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 6th October 2017

My name is Mel & I’m a beachaholic. I admit it. The beach is my happy place. The ocean soothes my soul. The sea sets me free… You get the picture.

But not the feet-burning, umbrella-covered, itsy-bitsy-bikini beaches from glossy travel mags. Oh no. I mean REAL beaches. I mean the cliff-soaring, wind-swept, fossil-covered beaches you could spend months on and still find something new.

So imagine my rapture when this summer we embarked on our first ever motorhome road trip to the stunning Pembrokeshire coast.

With our Bailey Advance 615 packed to bursting point, we set off from Essex on the first morning of the summer holidays. Are you insane? I hear you cry. The first day? Possibly. But as a special needs teacher my holidays are set in late July/all of August stone.

And no matter how busy the M25 may turn out to be, I was off school and raring to go. Neoprene wetsuits, body boards, fishing nets, buckets, crabbing lines, windbreaks, tide timetables, hypothermia kit, we Philpotts were beach ready with not a bikini in sight.


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Our first “we heart Pembrokeshire” moment occurred before we set foot on a beach. To our delight it turned out to be one of the most motorhome friendly counties we have visited. Council run car parks and most supermarkets provide larger bays for vans and Saundersfoot Harbour actively promotes motorhome parking. No more stressful, “Ryan you can’t possibly get in that space!” moments for us. We were off to a great start.


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But where to start? With a total of 243 glorious beaches stretching along the only coastal National Park in the UK, it was a tad overwhelming to us Pembrokeshire virgins. We finally settled on Whitesands, or Porthmawr (Big Harbour in Welsh), for our first day. With an endless expanse of golden sand, Blue Flag status and a reputation as one of the finest surfing beaches in the country I was going to get my fix by the bucket-load.


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And it did not disappoint. After an ‘eventful’ drive to the beach car-park, during which 30 cars/vans behind us had to back up due to a caravan and lorry having a ‘difference of opinion regarding right of way’ in front of us, Whitesands proved to be a jewel in north Pembrokeshire’s crown.

During our day we enjoyed body boarding, rock-pooling, building epic sandcastles, playing French cricket, swimming, beachcombing and for a brief 5 minutes sitting & relaxing!

And despite the glorious weather we couldn’t believe how much space there was for everyone. I was happy. My soul was definitely being soothed.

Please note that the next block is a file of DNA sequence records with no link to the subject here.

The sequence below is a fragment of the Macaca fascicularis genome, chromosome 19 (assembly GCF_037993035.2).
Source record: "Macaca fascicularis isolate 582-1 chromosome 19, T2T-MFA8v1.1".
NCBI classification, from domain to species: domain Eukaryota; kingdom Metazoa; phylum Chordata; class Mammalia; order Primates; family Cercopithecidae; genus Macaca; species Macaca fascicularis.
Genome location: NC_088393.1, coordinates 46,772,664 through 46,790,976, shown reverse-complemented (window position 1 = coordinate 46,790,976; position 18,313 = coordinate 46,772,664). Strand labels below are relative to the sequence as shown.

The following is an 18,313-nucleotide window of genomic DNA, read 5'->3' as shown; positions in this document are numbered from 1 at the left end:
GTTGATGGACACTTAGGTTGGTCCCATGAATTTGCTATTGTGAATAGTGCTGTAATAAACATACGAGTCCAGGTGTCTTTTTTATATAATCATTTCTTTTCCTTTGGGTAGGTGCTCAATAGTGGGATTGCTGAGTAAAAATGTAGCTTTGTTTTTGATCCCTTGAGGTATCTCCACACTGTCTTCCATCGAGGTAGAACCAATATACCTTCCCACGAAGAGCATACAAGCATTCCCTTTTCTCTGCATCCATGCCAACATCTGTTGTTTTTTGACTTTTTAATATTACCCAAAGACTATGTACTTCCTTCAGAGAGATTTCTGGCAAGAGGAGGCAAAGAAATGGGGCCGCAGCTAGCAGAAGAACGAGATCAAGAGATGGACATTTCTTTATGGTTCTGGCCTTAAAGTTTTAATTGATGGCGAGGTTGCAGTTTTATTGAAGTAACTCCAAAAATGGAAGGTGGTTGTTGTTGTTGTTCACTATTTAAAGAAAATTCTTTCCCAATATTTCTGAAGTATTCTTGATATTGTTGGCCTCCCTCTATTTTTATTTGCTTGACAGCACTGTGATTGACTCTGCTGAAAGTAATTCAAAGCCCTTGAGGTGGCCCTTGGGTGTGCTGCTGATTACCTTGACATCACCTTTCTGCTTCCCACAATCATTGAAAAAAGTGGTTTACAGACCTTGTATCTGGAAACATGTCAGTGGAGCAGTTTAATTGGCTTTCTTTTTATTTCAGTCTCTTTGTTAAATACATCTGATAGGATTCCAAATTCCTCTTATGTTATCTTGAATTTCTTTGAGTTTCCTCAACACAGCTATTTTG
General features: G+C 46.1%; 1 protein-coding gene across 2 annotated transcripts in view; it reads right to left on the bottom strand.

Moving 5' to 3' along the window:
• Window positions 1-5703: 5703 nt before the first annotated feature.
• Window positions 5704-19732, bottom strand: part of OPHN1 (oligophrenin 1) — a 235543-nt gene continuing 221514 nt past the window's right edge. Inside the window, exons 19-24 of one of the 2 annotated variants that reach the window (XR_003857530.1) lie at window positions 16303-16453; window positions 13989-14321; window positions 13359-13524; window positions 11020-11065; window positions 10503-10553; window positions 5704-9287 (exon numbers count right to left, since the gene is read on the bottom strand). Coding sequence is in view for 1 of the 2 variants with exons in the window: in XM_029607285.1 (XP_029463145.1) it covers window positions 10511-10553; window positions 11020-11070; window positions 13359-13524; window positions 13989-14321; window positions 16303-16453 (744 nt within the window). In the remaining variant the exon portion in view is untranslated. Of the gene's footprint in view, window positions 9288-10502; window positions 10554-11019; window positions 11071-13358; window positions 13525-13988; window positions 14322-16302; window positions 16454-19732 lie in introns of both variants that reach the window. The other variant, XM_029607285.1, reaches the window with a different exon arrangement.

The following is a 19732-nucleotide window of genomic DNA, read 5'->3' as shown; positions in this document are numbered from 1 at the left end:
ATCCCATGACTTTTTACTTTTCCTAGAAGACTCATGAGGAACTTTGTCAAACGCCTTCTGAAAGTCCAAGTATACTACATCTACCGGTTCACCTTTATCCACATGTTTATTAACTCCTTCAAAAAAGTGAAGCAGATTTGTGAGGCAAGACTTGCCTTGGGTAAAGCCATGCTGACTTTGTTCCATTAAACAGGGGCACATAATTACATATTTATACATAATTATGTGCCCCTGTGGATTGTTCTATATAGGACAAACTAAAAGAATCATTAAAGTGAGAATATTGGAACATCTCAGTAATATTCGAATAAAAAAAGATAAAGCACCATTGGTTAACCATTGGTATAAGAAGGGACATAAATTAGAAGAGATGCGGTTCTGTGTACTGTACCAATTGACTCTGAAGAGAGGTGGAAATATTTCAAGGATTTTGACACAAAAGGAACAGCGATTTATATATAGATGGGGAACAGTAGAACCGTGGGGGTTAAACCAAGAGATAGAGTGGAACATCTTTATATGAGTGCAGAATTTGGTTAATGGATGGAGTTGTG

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We returned to Whitesands for a few more glorious beach days. But even I had to admit Pembrokeshire is not just about the coast. Our campsite, Glan Y Mor, was under a mile away in the uniquely beautiful St David’s, the smallest city in Britain. Essentially a small village, St David’s was granted city status because of its cathedral. An evening walk around the medieval ruins of the Bishop’s Palace proved a hit with our hard to impress teenager.

The highlight for said teenager was an exhilarating boat trip to Ramsey Island. Not an experience for the faint hearted, the ribs leave St David’s RNLI station and take passengers on a tour around the treacherous waters of Ramsey. Passing rocky outcrops named it gives you an idea of how perilous these waters can be. Fortunately on our visit the sky was blue and the waters were kind to us. We were treated to glimpses of porpoises, a close encounter with a seal colony and wealth of interesting info from our crazy captain who seemed to delight in us getting as drenched as possible. A magnificent time had by all.


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When planning our travels around Pembrokeshire we had intended to tour the county and cram in so much. But the area surrounding St David’s was just too beautiful to drag ourselves away. Solva is a must for the tastiest crab sandwich and stunning estuary walk. Newgale gave us a day of incredible body boarding when the blue skies finally disappeared and the temperature and weather felt more like the Wales I remembered.


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We did venture south briefly on our journey home. Manorbier Beach was another hidden gem and we couldn't pass Pembroke Castle without popping by. But 10 days in ‘Pembs’ just wasn’t long enough. We’d only seen a tiny smidge, a drop in the azure Atlantic ocean. Coasteering, sea kayaking, horse-riding, mountain biking had all alluded us. This time.

Because those soaring cliffs and windswept sands had just kept calling us back…


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